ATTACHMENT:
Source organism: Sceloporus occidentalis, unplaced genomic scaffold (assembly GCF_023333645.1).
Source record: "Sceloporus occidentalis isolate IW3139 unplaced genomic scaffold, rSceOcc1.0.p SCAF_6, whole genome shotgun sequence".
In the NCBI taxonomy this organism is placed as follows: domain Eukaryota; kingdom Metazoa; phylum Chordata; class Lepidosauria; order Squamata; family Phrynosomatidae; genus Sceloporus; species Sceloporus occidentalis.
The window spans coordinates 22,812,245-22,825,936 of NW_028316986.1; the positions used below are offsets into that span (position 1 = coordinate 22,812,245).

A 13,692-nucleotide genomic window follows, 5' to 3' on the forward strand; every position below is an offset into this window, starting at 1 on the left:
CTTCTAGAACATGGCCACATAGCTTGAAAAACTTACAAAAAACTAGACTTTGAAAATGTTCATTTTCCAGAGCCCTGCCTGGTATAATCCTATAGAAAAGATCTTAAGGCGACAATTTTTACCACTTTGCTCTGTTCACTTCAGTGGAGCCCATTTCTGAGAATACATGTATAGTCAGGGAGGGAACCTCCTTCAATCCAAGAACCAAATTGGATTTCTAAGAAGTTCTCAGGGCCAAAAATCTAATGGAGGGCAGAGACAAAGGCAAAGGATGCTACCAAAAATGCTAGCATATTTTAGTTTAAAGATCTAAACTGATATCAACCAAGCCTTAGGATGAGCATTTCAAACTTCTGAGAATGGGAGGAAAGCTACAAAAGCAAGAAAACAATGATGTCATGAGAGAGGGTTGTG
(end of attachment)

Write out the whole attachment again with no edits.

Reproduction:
Source organism: Sceloporus occidentalis, unplaced genomic scaffold (assembly GCF_023333645.1).
Source record: "Sceloporus occidentalis isolate IW3139 unplaced genomic scaffold, rSceOcc1.0.p SCAF_6, whole genome shotgun sequence".
In the NCBI taxonomy this organism is placed as follows: domain Eukaryota; kingdom Metazoa; phylum Chordata; class Lepidosauria; order Squamata; family Phrynosomatidae; genus Sceloporus; species Sceloporus occidentalis.
The window spans coordinates 22,812,245-22,825,936 of NW_028316986.1; the positions used below are offsets into that span (position 1 = coordinate 22,812,245).

A 13,692-nucleotide genomic window follows, 5' to 3' on the forward strand; every position below is an offset into this window, starting at 1 on the left:
CTTCTAGAACATGGCCACATAGCTTGAAAAACTTACAAAAAACTAGACTTTGAAAATGTTCATTTTCCAGAGCCCTGCCTGGTATAATCCTATAGAAAAGATCTTAAGGCGACAATTTTTACCACTTTGCTCTGTTCACTTCAGTGGAGCCCATTTCTGAGAATACATGTATAGTCAGGGAGGGAACCTCCTTCAATCCAAGAACCAAATTGGATTTCTAAGAAGTTCTCAGGGCCAAAAATCTAATGGAGGGCAGAGACAAAGGCAAAGGATGCTACCAAAAATGCTAGCATATTTTAGTTTAAAGATCTAAACTGATATCAACCAAGCCTTAGGATGAGCATTTCAAACTTCTGAGAATGGGAGGAAAGCTACAAAAGCAAGAAAACAATGATGTCATGAGAGAGGGTTGTG